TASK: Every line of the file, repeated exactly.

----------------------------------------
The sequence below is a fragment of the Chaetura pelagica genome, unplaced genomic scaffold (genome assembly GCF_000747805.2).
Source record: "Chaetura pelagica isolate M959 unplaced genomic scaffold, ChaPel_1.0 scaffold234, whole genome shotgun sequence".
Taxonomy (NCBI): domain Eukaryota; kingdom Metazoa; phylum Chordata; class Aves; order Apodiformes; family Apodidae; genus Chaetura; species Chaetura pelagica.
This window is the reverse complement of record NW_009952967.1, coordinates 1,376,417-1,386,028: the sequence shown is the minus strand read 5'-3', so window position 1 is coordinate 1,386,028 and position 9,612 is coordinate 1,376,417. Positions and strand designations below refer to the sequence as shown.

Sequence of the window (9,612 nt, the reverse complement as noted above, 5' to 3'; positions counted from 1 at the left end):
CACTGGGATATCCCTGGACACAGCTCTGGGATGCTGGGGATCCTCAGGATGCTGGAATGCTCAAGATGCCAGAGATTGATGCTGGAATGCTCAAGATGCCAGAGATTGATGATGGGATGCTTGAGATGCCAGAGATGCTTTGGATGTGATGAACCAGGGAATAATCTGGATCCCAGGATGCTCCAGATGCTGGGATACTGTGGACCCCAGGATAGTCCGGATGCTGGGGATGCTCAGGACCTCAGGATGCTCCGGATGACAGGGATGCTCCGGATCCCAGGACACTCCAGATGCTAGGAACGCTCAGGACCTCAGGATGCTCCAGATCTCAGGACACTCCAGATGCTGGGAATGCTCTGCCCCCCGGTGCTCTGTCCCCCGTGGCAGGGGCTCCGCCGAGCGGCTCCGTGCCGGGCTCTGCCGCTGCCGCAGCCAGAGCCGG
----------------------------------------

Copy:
The sequence below is a fragment of the Chaetura pelagica genome, unplaced genomic scaffold (genome assembly GCF_000747805.2).
Source record: "Chaetura pelagica isolate M959 unplaced genomic scaffold, ChaPel_1.0 scaffold234, whole genome shotgun sequence".
Taxonomy (NCBI): domain Eukaryota; kingdom Metazoa; phylum Chordata; class Aves; order Apodiformes; family Apodidae; genus Chaetura; species Chaetura pelagica.
This window is the reverse complement of record NW_009952967.1, coordinates 1,376,417-1,386,028: the sequence shown is the minus strand read 5'-3', so window position 1 is coordinate 1,386,028 and position 9,612 is coordinate 1,376,417. Positions and strand designations below refer to the sequence as shown.

Sequence of the window (9,612 nt, the reverse complement as noted above, 5' to 3'; positions counted from 1 at the left end):
CACTGGGATATCCCTGGACACAGCTCTGGGATGCTGGGGATCCTCAGGATGCTGGAATGCTCAAGATGCCAGAGATTGATGCTGGAATGCTCAAGATGCCAGAGATTGATGATGGGATGCTTGAGATGCCAGAGATGCTTTGGATGTGATGAACCAGGGAATAATCTGGATCCCAGGATGCTCCAGATGCTGGGATACTGTGGACCCCAGGATAGTCCGGATGCTGGGGATGCTCAGGACCTCAGGATGCTCCGGATGACAGGGATGCTCCGGATCCCAGGACACTCCAGATGCTAGGAACGCTCAGGACCTCAGGATGCTCCAGATCTCAGGACACTCCAGATGCTGGGAATGCTCTGCCCCCCGGTGCTCTGTCCCCCGTGGCAGGGGCTCCGCCGAGCGGCTCCGTGCCGGGCTCTGCCGCTGCCGCAGCCAGAGCCGG